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Nathan Goff Jr. (general) facts for kids

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Nathan Goff, Jr. was a Union Army officer from Rhode Island during the American Civil War.


Early life

Nathan Goff, Jr., son of Nathan and Nancy (Ingraham) Goff, was born in Warren, Rhode Island on August 5, 1827. His father was born in the same town in 1802, and his mother was born in Glocester, Rhode Island in 1803. In 1833 his parents moved from Warren to Bristol, Rhode Island, where Nathan received his education in the district school.

At the age of seventeen he was apprenticed to the sail-making business with T. & B. T. Cranston, and two years later, on the retirement of both members of that firm, he, with George E. Cranston, took over the business. In 1850 he engaged as an engraver with Smith, Dewey & Eddy of Warren, in the manufacture of jewelry.

Civil War service

In 1861 he was a brigadier-general in the Rhode Island Militia, and soon after the attack on Fort Sumter, he offered his services to Governor William Sprague of Rhode Island, to serve in any position given to him for the preservation of the Union. He soon after organized a company of volunteers in Bristol, which, with members from Warren, were called the Bristol County Company. As captain of this company, which became Company G, Second Rhode Island Volunteer Infantry, he was mustered into the United States service on June 6, 1861 for three years.

He fought in the first Battle of Bull Run on July 21, 1861; the regiment was later assigned to the Army of the Potomac, participating in its many engagements. On July 24, 1862, he was promoted to be the major (third in command) of the 2nd Rhode Island and, on December 12, 1862, was promoted to lieutenant-colonel (second in command).

In December 1863, by permission from the War Department, he appeared before General Casey's Board of Examination in Washington, and passed an examination for lieutenant-colonel with a rating of "first class". On December 31 he was assigned as the lieutenant colonel of the 22nd United States Colored Infantry and ordered to Yorktown, Virginia. Afterwards his new regiment became a part of the Army of the James.

In February 1864 he was presented by the citizens of Warren a sword, belt, sash, and other accouterments. At the Battle of Petersburg, Virginia on June 15, 1864, he was severely wounded and taken to Chesapeake Hospital in Hampton, Virginia. In October 1864, on the recommendation of his brigade and division commanders, he was promoted to the rank of colonel, and assigned to the command of the 37th United States Colored Infantry. He assumed command on November 10, 1864. Being detached from the Army of the James, he joined the expedition of Major General Benjamin F. Butler against Fort Fisher, North Carolina, also participating in the second expedition under Major General Alfred H. Terry, and fought in the capture of the fort. He fought in all subsequent engagements of the Army of the James in North Carolina until the surrender of General Joseph Johnston's army to General William T. Sherman, at Raleigh, North Carolina in late April 1865.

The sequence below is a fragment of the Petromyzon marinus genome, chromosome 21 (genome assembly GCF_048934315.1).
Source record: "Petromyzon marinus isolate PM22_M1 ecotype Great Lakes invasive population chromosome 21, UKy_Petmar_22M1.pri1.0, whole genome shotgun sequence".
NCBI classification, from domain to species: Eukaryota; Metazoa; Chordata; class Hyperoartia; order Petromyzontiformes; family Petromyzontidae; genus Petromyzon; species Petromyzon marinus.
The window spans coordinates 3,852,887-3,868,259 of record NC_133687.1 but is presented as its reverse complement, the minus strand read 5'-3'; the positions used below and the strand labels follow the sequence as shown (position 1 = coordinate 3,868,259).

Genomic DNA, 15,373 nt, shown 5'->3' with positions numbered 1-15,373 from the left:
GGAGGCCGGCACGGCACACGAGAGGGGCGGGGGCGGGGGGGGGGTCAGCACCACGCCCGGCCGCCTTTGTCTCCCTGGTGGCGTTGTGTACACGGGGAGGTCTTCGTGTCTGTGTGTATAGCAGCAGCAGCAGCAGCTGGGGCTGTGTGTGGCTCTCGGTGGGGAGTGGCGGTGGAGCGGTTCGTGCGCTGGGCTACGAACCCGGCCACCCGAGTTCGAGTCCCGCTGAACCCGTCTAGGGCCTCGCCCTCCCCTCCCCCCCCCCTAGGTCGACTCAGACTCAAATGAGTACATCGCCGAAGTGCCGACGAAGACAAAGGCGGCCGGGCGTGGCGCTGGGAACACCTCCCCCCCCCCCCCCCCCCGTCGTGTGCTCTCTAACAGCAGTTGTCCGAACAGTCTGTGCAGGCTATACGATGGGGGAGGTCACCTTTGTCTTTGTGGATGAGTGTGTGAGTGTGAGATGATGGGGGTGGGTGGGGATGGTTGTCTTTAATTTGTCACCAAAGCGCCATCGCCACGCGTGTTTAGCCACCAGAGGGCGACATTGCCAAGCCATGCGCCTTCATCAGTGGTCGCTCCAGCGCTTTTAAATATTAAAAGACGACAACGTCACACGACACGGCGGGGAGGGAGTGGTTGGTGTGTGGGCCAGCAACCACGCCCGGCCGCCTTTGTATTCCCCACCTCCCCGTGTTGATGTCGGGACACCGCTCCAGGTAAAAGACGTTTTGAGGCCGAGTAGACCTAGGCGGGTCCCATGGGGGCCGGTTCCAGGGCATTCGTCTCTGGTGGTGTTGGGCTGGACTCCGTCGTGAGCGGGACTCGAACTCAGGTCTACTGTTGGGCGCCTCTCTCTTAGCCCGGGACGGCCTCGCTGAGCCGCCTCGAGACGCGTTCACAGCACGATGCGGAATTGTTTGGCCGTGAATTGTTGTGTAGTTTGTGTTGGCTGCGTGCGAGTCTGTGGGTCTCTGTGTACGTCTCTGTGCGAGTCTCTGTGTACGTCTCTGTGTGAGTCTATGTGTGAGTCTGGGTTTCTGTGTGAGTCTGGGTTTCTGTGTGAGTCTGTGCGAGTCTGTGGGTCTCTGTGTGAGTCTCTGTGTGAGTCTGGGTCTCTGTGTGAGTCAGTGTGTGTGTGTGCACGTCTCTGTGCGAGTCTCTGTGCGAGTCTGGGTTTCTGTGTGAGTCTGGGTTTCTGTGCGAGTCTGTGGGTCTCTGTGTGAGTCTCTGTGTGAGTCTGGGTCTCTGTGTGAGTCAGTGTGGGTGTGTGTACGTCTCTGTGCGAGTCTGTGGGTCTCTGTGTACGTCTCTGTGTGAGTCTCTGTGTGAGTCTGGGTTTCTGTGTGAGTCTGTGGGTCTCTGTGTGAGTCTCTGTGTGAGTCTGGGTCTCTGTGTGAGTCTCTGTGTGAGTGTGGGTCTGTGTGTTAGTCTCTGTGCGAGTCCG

In May 1865, Goff was assigned to the command of the post of Wilmington, North Carolina, and remained on duty in that state, the troops of his command occupying the forts on the coasts of North and South Carolina, being in temporary command of the District of Wilmington and Department of North Carolina. In June 1865, by recommendation of Major-General Charles J. Paine and Brigadier-General John W. Ames, his division and brigade commanders, he was promoted by the President to be brigadier-general of volunteers by brevet, "for long and faithful services and gallant conduct in the field". He was assigned on November 3, 1866, as president of a general court-martial at Raleigh, North Carolina, and, though his regiment was mustered out in February 1867, he was retained in the service as president of general court-martial till June 13, 1867, when he was honorably discharged, being among the last volunteer officers mustered out of service.

Post war

Upon returning to Rhode Island, he returned to his former occupation in Providence. He later became a Companion of the Massachusetts Commandery of the Military Order of the Loyal Legion of the United States and was assigned insignia number 3148.

His talents, character, and public services caused him to be greatly respected by his fellow citizens. On August 10, 1870, he was appointed by President Ulysses S. Grant as deputy collector of customs for the port of Providence, a position which he held for more than twenty years. Politically, he was a Whig and a Republican. In his religious practice he was a Baptist.

He died in Warren on April 17, 1903 and is buried with his two wives on the South Burial Ground in that town.


General Goff married his first wife, Sarah S. Surgens (b. 1827) of Warren, in November, 1849. By her he had three children - Ella S., Walter I., and Mabel D. Sarah died on October 13, 1888. He later married Helen M. Surgens (b. 1840), of Boston, Massachusetts. Helen survived him and died in 1912.

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